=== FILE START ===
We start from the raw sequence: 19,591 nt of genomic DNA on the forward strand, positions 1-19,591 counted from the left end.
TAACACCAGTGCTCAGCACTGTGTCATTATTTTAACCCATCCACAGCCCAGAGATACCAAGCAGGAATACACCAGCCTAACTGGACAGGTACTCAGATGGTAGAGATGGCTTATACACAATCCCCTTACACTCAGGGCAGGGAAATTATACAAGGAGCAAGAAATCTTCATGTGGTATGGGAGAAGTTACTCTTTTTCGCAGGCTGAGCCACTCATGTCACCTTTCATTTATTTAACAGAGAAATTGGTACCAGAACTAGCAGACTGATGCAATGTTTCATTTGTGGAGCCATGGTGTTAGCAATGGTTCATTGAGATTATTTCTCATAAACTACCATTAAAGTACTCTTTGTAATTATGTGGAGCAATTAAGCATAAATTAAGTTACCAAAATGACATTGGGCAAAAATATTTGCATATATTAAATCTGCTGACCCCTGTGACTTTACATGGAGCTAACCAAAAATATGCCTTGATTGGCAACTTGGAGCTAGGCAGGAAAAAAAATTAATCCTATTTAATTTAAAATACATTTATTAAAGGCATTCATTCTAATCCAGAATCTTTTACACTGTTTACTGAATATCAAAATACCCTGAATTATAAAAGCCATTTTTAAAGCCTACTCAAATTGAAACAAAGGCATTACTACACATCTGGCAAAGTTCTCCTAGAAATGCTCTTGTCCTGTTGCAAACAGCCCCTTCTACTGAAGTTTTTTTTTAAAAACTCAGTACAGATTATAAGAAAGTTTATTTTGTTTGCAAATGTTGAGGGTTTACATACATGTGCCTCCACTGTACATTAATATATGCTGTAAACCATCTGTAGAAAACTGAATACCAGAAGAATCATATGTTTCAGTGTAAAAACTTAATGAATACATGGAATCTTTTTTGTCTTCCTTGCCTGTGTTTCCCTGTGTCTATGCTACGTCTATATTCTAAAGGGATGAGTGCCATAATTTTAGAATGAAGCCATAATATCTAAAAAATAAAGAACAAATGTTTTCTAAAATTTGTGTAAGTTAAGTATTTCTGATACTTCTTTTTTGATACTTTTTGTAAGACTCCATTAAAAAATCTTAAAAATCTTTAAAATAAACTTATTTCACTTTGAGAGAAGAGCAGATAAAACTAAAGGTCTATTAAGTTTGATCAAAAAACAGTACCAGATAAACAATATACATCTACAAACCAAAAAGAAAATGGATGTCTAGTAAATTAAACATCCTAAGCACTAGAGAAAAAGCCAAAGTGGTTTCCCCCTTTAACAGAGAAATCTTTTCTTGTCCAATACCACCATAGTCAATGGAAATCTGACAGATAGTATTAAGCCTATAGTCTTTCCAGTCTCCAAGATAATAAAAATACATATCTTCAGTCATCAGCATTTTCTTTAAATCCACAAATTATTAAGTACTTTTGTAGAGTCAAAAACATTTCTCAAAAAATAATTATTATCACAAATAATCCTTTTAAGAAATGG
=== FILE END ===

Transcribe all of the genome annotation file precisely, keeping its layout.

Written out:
We start from the raw sequence: 19,591 nt of genomic DNA on the forward strand, positions 1-19,591 counted from the left end.
TAACACCAGTGCTCAGCACTGTGTCATTATTTTAACCCATCCACAGCCCAGAGATACCAAGCAGGAATACACCAGCCTAACTGGACAGGTACTCAGATGGTAGAGATGGCTTATACACAATCCCCTTACACTCAGGGCAGGGAAATTATACAAGGAGCAAGAAATCTTCATGTGGTATGGGAGAAGTTACTCTTTTTCGCAGGCTGAGCCACTCATGTCACCTTTCATTTATTTAACAGAGAAATTGGTACCAGAACTAGCAGACTGATGCAATGTTTCATTTGTGGAGCCATGGTGTTAGCAATGGTTCATTGAGATTATTTCTCATAAACTACCATTAAAGTACTCTTTGTAATTATGTGGAGCAATTAAGCATAAATTAAGTTACCAAAATGACATTGGGCAAAAATATTTGCATATATTAAATCTGCTGACCCCTGTGACTTTACATGGAGCTAACCAAAAATATGCCTTGATTGGCAACTTGGAGCTAGGCAGGAAAAAAAATTAATCCTATTTAATTTAAAATACATTTATTAAAGGCATTCATTCTAATCCAGAATCTTTTACACTGTTTACTGAATATCAAAATACCCTGAATTATAAAAGCCATTTTTAAAGCCTACTCAAATTGAAACAAAGGCATTACTACACATCTGGCAAAGTTCTCCTAGAAATGCTCTTGTCCTGTTGCAAACAGCCCCTTCTACTGAAGTTTTTTTTTAAAAACTCAGTACAGATTATAAGAAAGTTTATTTTGTTTGCAAATGTTGAGGGTTTACATACATGTGCCTCCACTGTACATTAATATATGCTGTAAACCATCTGTAGAAAACTGAATACCAGAAGAATCATATGTTTCAGTGTAAAAACTTAATGAATACATGGAATCTTTTTTGTCTTCCTTGCCTGTGTTTCCCTGTGTCTATGCTACGTCTATATTCTAAAGGGATGAGTGCCATAATTTTAGAATGAAGCCATAATATCTAAAAAATAAAGAACAAATGTTTTCTAAAATTTGTGTAAGTTAAGTATTTCTGATACTTCTTTTTTGATACTTTTTGTAAGACTCCATTAAAAAATCTTAAAAATCTTTAAAATAAACTTATTTCACTTTGAGAGAAGAGCAGATAAAACTAAAGGTCTATTAAGTTTGATCAAAAAACAGTACCAGATAAACAATATACATCTACAAACCAAAAAGAAAATGGATGTCTAGTAAATTAAACATCCTAAGCACTAGAGAAAAAGCCAAAGTGGTTTCCCCCTTTAACAGAGAAATCTTTTCTTGTCCAATACCACCATAGTCAATGGAAATCTGACAGATAGTATTAAGCCTATAGTCTTTCCAGTCTCCAAGATAATAAAAATACATATCTTCAGTCATCAGCATTTTCTTTAAATCCACAAATTATTAAGTACTTTTGTAGAGTCAAAAACATTTCTCAAAAAATAATTATTATCACAAATAATCCTTTTAAGAAATGG